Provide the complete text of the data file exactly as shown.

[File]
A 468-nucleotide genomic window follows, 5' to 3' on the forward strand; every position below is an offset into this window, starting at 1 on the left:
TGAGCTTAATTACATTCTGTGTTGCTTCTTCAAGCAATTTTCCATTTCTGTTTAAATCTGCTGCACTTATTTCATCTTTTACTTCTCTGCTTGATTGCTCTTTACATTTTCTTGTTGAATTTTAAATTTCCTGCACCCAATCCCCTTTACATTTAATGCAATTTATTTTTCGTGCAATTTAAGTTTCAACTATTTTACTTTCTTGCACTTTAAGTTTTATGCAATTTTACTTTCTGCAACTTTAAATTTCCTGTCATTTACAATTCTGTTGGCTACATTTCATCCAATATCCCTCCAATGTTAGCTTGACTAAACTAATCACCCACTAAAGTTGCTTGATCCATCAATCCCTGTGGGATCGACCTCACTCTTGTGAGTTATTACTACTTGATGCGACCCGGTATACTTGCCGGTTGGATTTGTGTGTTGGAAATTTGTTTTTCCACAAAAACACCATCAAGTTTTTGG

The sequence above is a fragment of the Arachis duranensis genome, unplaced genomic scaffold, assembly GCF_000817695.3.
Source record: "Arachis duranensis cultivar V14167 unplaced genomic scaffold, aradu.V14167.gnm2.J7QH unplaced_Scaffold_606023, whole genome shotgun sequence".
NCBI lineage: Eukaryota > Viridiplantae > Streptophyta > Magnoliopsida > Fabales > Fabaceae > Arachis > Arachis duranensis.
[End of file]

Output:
A 468-nucleotide genomic window follows, 5' to 3' on the forward strand; every position below is an offset into this window, starting at 1 on the left:
TGAGCTTAATTACATTCTGTGTTGCTTCTTCAAGCAATTTTCCATTTCTGTTTAAATCTGCTGCACTTATTTCATCTTTTACTTCTCTGCTTGATTGCTCTTTACATTTTCTTGTTGAATTTTAAATTTCCTGCACCCAATCCCCTTTACATTTAATGCAATTTATTTTTCGTGCAATTTAAGTTTCAACTATTTTACTTTCTTGCACTTTAAGTTTTATGCAATTTTACTTTCTGCAACTTTAAATTTCCTGTCATTTACAATTCTGTTGGCTACATTTCATCCAATATCCCTCCAATGTTAGCTTGACTAAACTAATCACCCACTAAAGTTGCTTGATCCATCAATCCCTGTGGGATCGACCTCACTCTTGTGAGTTATTACTACTTGATGCGACCCGGTATACTTGCCGGTTGGATTTGTGTGTTGGAAATTTGTTTTTCCACAAAAACACCATCAAGTTTTTGG

The sequence above is a fragment of the Arachis duranensis genome, unplaced genomic scaffold, assembly GCF_000817695.3.
Source record: "Arachis duranensis cultivar V14167 unplaced genomic scaffold, aradu.V14167.gnm2.J7QH unplaced_Scaffold_606023, whole genome shotgun sequence".
NCBI lineage: Eukaryota > Viridiplantae > Streptophyta > Magnoliopsida > Fabales > Fabaceae > Arachis > Arachis duranensis.